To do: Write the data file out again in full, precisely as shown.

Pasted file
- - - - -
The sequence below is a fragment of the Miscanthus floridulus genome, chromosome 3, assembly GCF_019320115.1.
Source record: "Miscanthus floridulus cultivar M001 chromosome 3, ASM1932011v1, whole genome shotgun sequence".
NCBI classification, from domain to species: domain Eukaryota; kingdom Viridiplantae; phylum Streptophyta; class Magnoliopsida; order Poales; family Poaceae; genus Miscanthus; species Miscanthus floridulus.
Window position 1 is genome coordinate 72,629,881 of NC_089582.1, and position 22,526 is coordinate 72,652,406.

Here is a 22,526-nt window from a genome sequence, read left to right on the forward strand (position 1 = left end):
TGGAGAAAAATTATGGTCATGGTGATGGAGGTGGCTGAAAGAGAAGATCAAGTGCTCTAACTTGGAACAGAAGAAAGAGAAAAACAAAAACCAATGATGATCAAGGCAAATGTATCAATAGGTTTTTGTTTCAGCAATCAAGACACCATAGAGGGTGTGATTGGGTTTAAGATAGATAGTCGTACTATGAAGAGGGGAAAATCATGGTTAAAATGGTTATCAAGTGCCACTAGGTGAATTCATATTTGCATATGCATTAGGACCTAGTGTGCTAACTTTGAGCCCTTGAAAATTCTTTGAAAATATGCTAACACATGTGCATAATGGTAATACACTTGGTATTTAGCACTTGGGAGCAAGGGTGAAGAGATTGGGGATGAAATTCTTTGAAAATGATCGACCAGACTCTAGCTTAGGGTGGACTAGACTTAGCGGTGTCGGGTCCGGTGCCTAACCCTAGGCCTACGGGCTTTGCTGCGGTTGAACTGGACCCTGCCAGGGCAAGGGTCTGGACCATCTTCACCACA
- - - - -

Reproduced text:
The sequence below is a fragment of the Miscanthus floridulus genome, chromosome 3, assembly GCF_019320115.1.
Source record: "Miscanthus floridulus cultivar M001 chromosome 3, ASM1932011v1, whole genome shotgun sequence".
NCBI classification, from domain to species: domain Eukaryota; kingdom Viridiplantae; phylum Streptophyta; class Magnoliopsida; order Poales; family Poaceae; genus Miscanthus; species Miscanthus floridulus.
Window position 1 is genome coordinate 72,629,881 of NC_089582.1, and position 22,526 is coordinate 72,652,406.

Here is a 22,526-nt window from a genome sequence, read left to right on the forward strand (position 1 = left end):
TGGAGAAAAATTATGGTCATGGTGATGGAGGTGGCTGAAAGAGAAGATCAAGTGCTCTAACTTGGAACAGAAGAAAGAGAAAAACAAAAACCAATGATGATCAAGGCAAATGTATCAATAGGTTTTTGTTTCAGCAATCAAGACACCATAGAGGGTGTGATTGGGTTTAAGATAGATAGTCGTACTATGAAGAGGGGAAAATCATGGTTAAAATGGTTATCAAGTGCCACTAGGTGAATTCATATTTGCATATGCATTAGGACCTAGTGTGCTAACTTTGAGCCCTTGAAAATTCTTTGAAAATATGCTAACACATGTGCATAATGGTAATACACTTGGTATTTAGCACTTGGGAGCAAGGGTGAAGAGATTGGGGATGAAATTCTTTGAAAATGATCGACCAGACTCTAGCTTAGGGTGGACTAGACTTAGCGGTGTCGGGTCCGGTGCCTAACCCTAGGCCTACGGGCTTTGCTGCGGTTGAACTGGACCCTGCCAGGGCAAGGGTCTGGACCATCTTCACCACA